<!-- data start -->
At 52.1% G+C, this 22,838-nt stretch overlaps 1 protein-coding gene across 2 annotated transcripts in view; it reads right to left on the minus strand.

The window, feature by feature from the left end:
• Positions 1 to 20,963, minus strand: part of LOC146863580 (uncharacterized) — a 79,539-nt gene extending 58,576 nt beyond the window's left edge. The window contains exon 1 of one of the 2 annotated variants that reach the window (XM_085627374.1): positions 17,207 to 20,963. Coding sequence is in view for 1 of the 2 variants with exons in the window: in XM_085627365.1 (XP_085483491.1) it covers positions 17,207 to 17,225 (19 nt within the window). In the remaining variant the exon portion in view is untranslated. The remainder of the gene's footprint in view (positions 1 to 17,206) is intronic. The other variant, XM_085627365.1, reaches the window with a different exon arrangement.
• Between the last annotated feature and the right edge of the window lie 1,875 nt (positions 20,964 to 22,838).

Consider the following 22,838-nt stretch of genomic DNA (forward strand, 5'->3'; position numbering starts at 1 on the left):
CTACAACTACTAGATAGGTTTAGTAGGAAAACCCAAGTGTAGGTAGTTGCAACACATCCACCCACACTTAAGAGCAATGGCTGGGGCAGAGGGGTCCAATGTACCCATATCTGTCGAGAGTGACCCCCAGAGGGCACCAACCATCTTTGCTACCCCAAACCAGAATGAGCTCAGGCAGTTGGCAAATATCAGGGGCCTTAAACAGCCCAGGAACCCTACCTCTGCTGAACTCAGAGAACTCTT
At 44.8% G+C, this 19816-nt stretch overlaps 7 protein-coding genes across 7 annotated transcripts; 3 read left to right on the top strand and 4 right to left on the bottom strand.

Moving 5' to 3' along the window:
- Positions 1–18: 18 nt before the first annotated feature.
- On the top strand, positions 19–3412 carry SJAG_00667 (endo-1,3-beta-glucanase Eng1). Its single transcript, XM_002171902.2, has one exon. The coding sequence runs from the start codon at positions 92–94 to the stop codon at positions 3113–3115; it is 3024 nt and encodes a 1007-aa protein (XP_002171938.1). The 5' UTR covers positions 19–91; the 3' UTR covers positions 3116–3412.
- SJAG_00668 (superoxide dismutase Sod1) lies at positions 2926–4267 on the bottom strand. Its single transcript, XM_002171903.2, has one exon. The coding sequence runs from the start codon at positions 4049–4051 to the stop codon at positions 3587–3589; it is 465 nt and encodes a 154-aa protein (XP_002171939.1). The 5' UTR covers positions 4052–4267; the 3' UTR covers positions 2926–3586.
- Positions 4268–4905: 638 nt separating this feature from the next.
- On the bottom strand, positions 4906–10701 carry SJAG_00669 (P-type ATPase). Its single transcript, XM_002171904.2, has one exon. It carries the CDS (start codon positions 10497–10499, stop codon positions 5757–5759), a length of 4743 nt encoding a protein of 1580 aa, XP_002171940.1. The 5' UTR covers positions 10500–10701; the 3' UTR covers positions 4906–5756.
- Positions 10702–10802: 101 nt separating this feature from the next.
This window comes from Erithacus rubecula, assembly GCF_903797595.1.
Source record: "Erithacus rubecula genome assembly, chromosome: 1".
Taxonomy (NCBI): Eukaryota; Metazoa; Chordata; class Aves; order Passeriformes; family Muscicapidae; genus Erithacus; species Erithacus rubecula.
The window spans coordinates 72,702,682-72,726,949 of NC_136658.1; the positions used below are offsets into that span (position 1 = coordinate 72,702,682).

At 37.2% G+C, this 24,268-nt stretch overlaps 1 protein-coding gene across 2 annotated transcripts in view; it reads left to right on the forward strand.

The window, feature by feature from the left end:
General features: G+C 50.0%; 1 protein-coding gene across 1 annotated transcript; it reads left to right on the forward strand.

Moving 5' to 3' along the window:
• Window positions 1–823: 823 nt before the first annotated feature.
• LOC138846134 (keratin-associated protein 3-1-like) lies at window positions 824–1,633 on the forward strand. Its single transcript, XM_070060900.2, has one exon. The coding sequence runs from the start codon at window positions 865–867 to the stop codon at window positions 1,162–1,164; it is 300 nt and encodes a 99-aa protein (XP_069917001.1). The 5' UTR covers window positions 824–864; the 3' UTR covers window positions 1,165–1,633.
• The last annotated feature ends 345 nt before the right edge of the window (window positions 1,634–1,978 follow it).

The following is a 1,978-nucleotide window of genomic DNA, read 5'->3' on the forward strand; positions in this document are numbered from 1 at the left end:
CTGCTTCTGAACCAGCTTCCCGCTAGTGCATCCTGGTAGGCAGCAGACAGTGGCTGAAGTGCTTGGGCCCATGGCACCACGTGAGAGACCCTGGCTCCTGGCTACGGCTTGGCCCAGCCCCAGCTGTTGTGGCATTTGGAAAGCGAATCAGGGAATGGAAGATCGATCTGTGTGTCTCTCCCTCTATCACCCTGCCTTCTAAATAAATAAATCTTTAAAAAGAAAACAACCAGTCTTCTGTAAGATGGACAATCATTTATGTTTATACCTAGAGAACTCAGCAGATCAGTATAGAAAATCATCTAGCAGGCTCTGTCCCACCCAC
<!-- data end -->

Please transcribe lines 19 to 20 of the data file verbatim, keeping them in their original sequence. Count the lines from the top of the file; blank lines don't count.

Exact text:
At 37.2% G+C, this 24,268-nt stretch overlaps 1 protein-coding gene across 2 annotated transcripts in view; it reads left to right on the forward strand.

The window, feature by feature from the left end: